Bass EQ curves

discman -- Thu, 06/05/2008 - 11:48

Some subwoofers (e.g. Velodyne) allow the user to adjust bass equalization curves. But, particularly below 100hz, what is the right shape for the resulting curve? Flat? Rising with falling frequency (like the rest of the frequency curve does)? Or what?

Steven Stone -- Thu, 06/05/2008 - 16:53

The optimal EQ curve depends on the room and the subwoofer.

Products such as the Revel sub have more than one adjustable EQ point so you can reduce resonant in-room peaks.

It is far more efficient (and practical) to reduce peaks than try to eliminate dips.

Obviously the goal is to achieve flat even in-room response, but the methodology to achieve this may require producing a less linear output from the sub to compensate for room problems.

Steven Stone
Contributor to The Absolute Sound, EnjoytheMusic.com, Vintage Guitar Magazine, and other fine publications

discman -- Thu, 06/05/2008 - 17:37

If by flat, you mean "less lumpy" I get that. But when I set 20hz to the same level as 40hz, and that to = 80hz, the bass sounds rather heavy (seems like flat to me).

Steven Stone -- Fri, 06/06/2008 - 10:05

How do you set the 20Hz to the same level as 40 Hz? Are you using a Radio Shack dB meter? Many dB meters including the RS are notoriously inaccurate below 100 Hz. I have a B&K (with a B&K calibration mic capsule) meter so I can measure down to 50 Hz, but below that I don't trust the B&K either. If such a meter reads "flat" you may actually have a major low end boost in place.

Also are you trying to bring the 20 Hz output UP or the 40 Hz DOWN?

Far easier and more productive to bring peaks down that try to bring troughs up.

Finally if you do get equal output at 20 Hz to 40 Hz you may find that various parts of your room try to "sing along" with sympathetic resonances, which is generally less than musical...16 Hz drives my room nuts - mirrors start rattling and my washer/drier in he next room emits ghostly sounds

:shock:

Steven Stone
Contributor to The Absolute Sound, EnjoytheMusic.com, Vintage Guitar Magazine, and other fine publications

discman -- Fri, 06/06/2008 - 11:46

I'm using the Velodyne-supplied mic, signal generator and software. The Velodyne sub has a built in parametric equalizer (8 band, I think) that operates below 200hz.

Steven Stone -- Fri, 06/06/2008 - 13:50

Since you are using a "turnkey" (all integrated) system we will assume it is properly calibrated.

If you feel the bass is too heavy, perhaps a gentle roll-off starting at 50 or 60 hz so you are down at least 6 dB at 20 would be more to your liking. another thing you should check is how your mains are handling bass below 200 HZ (ideally if your subs start there the mains should be rolling off BEFORE 200 HZ).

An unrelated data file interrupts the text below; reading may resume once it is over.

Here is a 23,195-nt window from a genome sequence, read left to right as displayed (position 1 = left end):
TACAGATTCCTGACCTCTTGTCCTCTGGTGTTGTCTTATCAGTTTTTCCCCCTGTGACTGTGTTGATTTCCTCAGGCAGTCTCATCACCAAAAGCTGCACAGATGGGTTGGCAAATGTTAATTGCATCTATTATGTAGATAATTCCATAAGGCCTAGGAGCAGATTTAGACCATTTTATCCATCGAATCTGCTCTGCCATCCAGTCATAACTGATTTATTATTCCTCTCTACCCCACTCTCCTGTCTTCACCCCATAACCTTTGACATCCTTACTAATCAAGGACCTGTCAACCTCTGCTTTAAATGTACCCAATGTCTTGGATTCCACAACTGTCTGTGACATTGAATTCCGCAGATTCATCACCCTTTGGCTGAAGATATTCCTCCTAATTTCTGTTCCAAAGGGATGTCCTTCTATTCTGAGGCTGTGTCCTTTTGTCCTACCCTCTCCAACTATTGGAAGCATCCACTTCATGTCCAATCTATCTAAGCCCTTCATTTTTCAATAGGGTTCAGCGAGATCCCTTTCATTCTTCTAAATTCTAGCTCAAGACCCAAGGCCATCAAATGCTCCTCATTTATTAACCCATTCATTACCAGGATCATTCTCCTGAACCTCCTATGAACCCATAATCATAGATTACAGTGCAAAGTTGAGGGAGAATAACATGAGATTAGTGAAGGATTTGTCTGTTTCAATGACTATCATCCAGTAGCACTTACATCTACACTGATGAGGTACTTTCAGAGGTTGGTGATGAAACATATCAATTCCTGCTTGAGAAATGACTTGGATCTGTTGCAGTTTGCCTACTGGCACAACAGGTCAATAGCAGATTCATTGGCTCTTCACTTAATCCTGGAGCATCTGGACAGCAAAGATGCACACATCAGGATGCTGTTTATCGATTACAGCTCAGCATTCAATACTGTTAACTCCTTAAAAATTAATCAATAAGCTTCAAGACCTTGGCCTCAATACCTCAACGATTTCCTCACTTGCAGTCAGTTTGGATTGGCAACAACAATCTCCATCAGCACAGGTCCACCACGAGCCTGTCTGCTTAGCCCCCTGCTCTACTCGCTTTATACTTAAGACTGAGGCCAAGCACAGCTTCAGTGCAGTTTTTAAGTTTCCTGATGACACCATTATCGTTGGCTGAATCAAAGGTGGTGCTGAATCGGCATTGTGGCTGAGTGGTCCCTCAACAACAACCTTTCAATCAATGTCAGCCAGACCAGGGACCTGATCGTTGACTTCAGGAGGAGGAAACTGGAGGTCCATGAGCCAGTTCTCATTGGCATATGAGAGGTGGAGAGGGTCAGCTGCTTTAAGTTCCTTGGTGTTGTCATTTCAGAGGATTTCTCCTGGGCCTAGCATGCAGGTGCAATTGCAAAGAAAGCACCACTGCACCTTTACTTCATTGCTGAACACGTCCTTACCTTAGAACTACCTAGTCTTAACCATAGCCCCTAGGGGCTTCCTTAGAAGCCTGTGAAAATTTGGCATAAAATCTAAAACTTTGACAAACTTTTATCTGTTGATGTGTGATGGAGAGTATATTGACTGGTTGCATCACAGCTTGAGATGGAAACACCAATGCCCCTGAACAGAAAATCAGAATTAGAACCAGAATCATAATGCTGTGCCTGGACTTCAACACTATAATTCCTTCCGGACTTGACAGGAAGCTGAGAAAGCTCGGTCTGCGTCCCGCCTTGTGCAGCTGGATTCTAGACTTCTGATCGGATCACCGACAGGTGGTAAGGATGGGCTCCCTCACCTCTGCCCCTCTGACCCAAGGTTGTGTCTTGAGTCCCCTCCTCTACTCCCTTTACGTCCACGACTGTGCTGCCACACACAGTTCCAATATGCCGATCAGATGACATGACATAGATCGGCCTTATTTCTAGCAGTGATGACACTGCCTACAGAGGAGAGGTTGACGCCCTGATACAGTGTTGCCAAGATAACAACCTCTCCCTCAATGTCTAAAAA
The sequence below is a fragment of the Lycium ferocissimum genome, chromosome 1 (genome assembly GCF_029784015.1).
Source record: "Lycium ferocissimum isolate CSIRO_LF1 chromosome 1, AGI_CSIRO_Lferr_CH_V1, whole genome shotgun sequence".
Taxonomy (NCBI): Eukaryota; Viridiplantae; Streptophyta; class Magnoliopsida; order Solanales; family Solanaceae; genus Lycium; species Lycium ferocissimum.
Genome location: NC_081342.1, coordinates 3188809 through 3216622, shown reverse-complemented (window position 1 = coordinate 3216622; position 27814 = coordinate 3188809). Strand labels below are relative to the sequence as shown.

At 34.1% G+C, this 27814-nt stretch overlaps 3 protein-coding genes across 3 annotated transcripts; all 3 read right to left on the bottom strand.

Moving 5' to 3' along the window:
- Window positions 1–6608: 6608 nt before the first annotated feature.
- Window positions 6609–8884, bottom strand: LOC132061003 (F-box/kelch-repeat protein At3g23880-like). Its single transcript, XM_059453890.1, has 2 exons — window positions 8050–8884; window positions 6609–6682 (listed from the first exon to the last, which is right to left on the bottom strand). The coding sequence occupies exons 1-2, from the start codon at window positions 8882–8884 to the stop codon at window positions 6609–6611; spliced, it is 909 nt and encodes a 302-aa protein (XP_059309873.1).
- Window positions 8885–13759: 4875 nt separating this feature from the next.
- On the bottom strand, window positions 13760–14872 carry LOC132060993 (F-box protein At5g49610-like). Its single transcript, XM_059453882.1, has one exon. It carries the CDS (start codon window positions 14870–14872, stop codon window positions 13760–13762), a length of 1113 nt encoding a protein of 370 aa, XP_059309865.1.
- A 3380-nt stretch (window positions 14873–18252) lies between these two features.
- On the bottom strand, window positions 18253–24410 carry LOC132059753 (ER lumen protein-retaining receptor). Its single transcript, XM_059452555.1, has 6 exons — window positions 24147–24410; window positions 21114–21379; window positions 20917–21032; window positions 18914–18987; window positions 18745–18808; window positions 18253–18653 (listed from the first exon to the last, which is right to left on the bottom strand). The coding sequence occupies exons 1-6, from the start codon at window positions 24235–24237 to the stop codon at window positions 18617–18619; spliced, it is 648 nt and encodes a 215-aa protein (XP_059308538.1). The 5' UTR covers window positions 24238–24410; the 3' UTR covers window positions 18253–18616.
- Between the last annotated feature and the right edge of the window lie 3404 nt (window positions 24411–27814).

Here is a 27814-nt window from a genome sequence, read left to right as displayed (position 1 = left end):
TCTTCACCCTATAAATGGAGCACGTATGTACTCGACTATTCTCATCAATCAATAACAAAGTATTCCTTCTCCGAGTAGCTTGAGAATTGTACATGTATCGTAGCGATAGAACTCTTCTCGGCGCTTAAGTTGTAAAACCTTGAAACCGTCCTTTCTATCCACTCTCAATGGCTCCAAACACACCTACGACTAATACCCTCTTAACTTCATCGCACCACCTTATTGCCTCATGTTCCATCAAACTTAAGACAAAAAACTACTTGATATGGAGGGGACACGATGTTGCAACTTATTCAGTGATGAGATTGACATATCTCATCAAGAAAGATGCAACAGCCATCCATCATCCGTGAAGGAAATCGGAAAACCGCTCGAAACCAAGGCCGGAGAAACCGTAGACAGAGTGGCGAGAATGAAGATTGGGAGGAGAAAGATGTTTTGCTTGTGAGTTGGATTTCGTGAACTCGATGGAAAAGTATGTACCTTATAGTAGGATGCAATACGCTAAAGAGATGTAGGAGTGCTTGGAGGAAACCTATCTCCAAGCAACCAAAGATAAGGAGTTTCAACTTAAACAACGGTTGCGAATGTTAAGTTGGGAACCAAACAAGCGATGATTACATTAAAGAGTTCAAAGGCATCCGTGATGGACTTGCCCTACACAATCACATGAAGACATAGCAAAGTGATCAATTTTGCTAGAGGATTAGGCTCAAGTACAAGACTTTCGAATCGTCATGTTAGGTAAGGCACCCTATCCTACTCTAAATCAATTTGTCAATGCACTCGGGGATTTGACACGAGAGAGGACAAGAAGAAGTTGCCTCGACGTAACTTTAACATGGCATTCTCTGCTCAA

I would suggest starting with THX standard 80 Hz hand-off between mains and subs. Some full range speakers will work better with a lower x-over such as 60 Hz. Some small monitor mains work better at a higher x-over point such as 120 Hz.

I usually sweep my mains with a variable tone first to see where they naturally roll off before determining my x-over point. I cross over my Dunlavy Sig VI at 50 Hz even though they go "flat" to 25 Hz. That just works best in my room.

Frankly, flat may be the ideal, but depending on your room and your tastes it may not be the best solution.

Steven Stone
Contributor to The Absolute Sound, EnjoytheMusic.com, Vintage Guitar Magazine, and other fine publications

discman -- Sun, 06/08/2008 - 08:29

Thanks!

Chris Martens -- Wed, 07/16/2008 - 13:39

Discman,

One solution I might suggest would be trying the Audyssey MultEQ XT system as a means of EQ-ing your subwoofer. Four not necessarily appreciated benefits of the Audyssey system are that A) it provides more EQ points for the lower octaves (because that's where the most egregious room EQ problems tend to occur), B) it not only makes amplitude but time-domain corrections, C) it sets separate crossover points for each channel, and D) it takes into account bass performance over multiple listening locations--not just one or two measurement locations.

I've let many audiophiles hear various Audyssey EQ'd 5.1-channel system setups in the Playback audio lab, and two of the most frequent comments I've heard have been that post-EQ bass response sounds notably "taut and deep," and that bass integration with the main system sounds "unusually smooth and seamless." While I would not characterize Audyssey EQ as a "bass panacea," per se, my experience has been that it does tend to help many subwoofers sound better damped and "faster" (in terms of LF transient response) than they otherwise might.

Interestingly, and in keeping with Steven Stone's suggestions, Audyssey sets a finite limit on the amount of bass boost it will allow at any given EQ point (if I remember correctly, the limit is +10dB).

Chris Martens
Editor, Avguide.com/Playback/The Perfect Vision 

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